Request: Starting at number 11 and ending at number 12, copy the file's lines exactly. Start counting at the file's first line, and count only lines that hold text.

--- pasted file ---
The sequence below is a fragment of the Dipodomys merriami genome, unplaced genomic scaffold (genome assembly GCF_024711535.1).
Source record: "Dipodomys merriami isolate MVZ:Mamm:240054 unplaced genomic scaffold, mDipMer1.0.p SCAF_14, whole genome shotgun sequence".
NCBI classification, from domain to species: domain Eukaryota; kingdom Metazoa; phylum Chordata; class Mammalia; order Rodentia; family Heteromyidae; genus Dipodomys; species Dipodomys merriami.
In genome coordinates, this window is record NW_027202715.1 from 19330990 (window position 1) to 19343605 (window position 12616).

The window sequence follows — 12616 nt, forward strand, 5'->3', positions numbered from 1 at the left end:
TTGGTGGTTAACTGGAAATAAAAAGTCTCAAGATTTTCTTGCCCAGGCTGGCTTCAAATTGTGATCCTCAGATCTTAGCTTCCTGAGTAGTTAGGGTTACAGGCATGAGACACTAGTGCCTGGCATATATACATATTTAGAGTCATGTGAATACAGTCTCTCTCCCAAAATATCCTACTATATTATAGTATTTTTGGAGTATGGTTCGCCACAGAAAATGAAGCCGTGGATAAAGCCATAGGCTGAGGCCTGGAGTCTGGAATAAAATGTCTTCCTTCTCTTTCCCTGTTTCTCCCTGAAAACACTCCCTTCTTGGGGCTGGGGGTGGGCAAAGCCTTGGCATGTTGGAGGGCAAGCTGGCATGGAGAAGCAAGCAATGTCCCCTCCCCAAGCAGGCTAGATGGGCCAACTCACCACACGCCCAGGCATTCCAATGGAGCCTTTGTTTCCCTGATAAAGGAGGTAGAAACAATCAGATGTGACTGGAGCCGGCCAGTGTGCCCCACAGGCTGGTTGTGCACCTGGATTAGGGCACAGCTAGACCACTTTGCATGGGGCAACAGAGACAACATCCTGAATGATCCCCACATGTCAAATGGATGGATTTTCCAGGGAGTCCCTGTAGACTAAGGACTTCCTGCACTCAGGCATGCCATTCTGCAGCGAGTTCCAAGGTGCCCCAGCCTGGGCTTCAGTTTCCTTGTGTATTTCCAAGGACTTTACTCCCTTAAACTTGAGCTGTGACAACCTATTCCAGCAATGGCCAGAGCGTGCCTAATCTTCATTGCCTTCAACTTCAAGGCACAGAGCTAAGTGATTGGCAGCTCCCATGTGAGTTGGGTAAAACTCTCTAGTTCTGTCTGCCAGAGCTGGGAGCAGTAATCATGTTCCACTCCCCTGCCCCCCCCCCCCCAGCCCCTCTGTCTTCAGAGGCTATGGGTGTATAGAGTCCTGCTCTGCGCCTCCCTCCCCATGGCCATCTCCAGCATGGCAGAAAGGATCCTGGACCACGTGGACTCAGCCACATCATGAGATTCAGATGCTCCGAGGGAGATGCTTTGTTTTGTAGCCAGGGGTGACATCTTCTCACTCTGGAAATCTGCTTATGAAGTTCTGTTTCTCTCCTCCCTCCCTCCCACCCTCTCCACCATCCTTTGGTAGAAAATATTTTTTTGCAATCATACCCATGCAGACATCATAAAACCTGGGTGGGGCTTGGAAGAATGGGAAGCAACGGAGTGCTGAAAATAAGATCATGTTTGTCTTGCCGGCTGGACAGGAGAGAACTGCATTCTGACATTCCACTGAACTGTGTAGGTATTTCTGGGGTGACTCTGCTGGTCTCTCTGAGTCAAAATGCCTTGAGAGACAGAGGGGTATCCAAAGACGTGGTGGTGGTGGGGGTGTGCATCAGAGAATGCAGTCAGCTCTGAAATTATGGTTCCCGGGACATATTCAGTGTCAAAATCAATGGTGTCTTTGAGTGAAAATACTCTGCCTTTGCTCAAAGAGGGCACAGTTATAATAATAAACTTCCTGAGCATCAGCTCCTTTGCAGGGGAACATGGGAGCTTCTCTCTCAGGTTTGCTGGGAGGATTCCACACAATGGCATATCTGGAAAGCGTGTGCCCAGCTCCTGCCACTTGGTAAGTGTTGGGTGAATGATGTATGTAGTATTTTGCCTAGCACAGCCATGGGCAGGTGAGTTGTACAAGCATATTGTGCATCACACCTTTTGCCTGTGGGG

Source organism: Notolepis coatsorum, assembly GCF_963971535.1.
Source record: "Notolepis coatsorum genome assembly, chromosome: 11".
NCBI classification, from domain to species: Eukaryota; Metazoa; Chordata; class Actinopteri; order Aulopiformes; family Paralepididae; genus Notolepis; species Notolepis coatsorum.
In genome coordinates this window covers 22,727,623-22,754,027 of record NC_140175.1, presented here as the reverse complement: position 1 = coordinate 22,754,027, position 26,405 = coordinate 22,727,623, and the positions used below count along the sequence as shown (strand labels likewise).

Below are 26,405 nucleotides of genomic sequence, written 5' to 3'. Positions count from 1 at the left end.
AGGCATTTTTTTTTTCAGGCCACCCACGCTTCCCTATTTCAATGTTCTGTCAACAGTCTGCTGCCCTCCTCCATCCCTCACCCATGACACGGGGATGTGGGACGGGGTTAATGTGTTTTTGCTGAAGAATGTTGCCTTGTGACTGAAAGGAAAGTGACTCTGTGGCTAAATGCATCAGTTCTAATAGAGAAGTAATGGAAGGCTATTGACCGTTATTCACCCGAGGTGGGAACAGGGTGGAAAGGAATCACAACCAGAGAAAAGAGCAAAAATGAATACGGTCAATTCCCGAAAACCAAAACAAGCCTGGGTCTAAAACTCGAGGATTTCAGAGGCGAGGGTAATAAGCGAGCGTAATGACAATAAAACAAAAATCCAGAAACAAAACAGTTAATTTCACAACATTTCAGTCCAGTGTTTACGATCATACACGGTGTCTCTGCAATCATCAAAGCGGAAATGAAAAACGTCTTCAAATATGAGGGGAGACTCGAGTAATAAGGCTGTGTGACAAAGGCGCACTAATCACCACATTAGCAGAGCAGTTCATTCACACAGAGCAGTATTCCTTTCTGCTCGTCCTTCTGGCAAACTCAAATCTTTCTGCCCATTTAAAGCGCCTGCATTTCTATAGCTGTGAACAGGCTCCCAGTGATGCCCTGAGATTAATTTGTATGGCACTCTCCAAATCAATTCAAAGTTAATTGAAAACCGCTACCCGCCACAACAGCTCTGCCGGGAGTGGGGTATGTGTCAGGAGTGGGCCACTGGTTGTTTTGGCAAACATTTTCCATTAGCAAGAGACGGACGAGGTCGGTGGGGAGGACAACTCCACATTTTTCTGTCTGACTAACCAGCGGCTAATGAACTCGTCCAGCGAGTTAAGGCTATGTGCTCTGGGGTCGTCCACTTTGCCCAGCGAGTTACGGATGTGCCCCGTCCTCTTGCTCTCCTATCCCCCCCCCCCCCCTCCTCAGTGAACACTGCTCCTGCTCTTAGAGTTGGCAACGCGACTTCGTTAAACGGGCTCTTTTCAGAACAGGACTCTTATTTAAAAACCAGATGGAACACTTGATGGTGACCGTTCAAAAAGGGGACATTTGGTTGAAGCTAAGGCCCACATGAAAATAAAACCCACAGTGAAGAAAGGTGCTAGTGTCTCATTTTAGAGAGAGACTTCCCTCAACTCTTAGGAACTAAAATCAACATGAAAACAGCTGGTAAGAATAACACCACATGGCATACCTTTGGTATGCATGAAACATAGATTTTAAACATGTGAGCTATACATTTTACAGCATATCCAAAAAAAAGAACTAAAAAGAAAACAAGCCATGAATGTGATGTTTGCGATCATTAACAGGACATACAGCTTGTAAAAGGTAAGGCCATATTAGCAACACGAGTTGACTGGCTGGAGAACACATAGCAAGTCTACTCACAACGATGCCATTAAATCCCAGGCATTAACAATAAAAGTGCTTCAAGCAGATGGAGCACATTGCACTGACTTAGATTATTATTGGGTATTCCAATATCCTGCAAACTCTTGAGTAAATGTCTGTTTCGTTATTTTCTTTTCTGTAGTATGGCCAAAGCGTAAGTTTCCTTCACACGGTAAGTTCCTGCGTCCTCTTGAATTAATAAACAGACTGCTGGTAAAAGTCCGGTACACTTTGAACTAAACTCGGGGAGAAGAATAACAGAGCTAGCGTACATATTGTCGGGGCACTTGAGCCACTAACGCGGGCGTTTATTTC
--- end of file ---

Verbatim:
Below are 26,405 nucleotides of genomic sequence, written 5' to 3'. Positions count from 1 at the left end.
AGGCATTTTTTTTTTCAGGCCACCCACGCTTCCCTATTTCAATGTTCTGTCAACAGTCTGCTGCCCTCCTCCATCCCTCACCCATGACACGGGGATGTGGGACGGGGTTAATGTGTTTTTGCTGAAGAATGTTGCCTTGTGACTGAAAGGAAAGTGACTCTGTGGCTAAATGCATCAGTTCTAATAGAGAAGTAATGGAAGGCTATTGACCGTTATTCACCCGAGGTGGGAACAGGGTGGAAAGGAATCACAACCAGAGAAAAGAGCAAAAATGAATACGGTCAATTCCCGAAAACCAAAACAAGCCTGGGTCTAAAACTCGAGGATTTCAGAGGCGAGGGTAATAAGCGAGCGTAATGACAATAAAACAAAAATCCAGAAACAAAACAGTTAATTTCACAACATTTCAGTCCAGTGTTTACGATCATACACGGTGTCTCTGCAATCATCAAAGCGGAAATGAAAAACGTCTTCAAATATGAGGGGAGACTCGAGTAATAAGGCTGTGTGACAAAGGCGCACTAATCACCACATTAGCAGAGCAGTTCATTCACACAGAGCAGTATTCCTTTCTGCTCGTCCTTCTGGCAAACTCAAATCTTTCTGCCCATTTAAAGCGCCTGCATTTCTATAGCTGTGAACAGGCTCCCAGTGATGCCCTGAGATTAATTTGTATGGCACTCTCCAAATCAATTCAAAGTTAATTGAAAACCGCTACCCGCCACAACAGCTCTGCCGGGAGTGGGGTATGTGTCAGGAGTGGGCCACTGGTTGTTTTGGCAAACATTTTCCATTAGCAAGAGACGGACGAGGTCGGTGGGGAGGACAACTCCACATTTTTCTGTCTGACTAACCAGCGGCTAATGAACTCGTCCAGCGAGTTAAGGCTATGTGCTCTGGGGTCGTCCACTTTGCCCAGCGAGTTACGGATGTGCCCCGTCCTCTTGCTCTCCTATCCCCCCCCCCCCCCTCCTCAGTGAACACTGCTCCTGCTCTTAGAGTTGGCAACGCGACTTCGTTAAACGGGCTCTTTTCAGAACAGGACTCTTATTTAAAAACCAGATGGAACACTTGATGGTGACCGTTCAAAAAGGGGACATTTGGTTGAAGCTAAGGCCCACATGAAAATAAAACCCACAGTGAAGAAAGGTGCTAGTGTCTCATTTTAGAGAGAGACTTCCCTCAACTCTTAGGAACTAAAATCAACATGAAAACAGCTGGTAAGAATAACACCACATGGCATACCTTTGGTATGCATGAAACATAGATTTTAAACATGTGAGCTATACATTTTACAGCATATCCAAAAAAAAGAACTAAAAAGAAAACAAGCCATGAATGTGATGTTTGCGATCATTAACAGGACATACAGCTTGTAAAAGGTAAGGCCATATTAGCAACACGAGTTGACTGGCTGGAGAACACATAGCAAGTCTACTCACAACGATGCCATTAAATCCCAGGCATTAACAATAAAAGTGCTTCAAGCAGATGGAGCACATTGCACTGACTTAGATTATTATTGGGTATTCCAATATCCTGCAAACTCTTGAGTAAATGTCTGTTTCGTTATTTTCTTTTCTGTAGTATGGCCAAAGCGTAAGTTTCCTTCACACGGTAAGTTCCTGCGTCCTCTTGAATTAATAAACAGACTGCTGGTAAAAGTCCGGTACACTTTGAACTAAACTCGGGGAGAAGAATAACAGAGCTAGCGTACATATTGTCGGGGCACTTGAGCCACTAACGCGGGCGTTTATTTC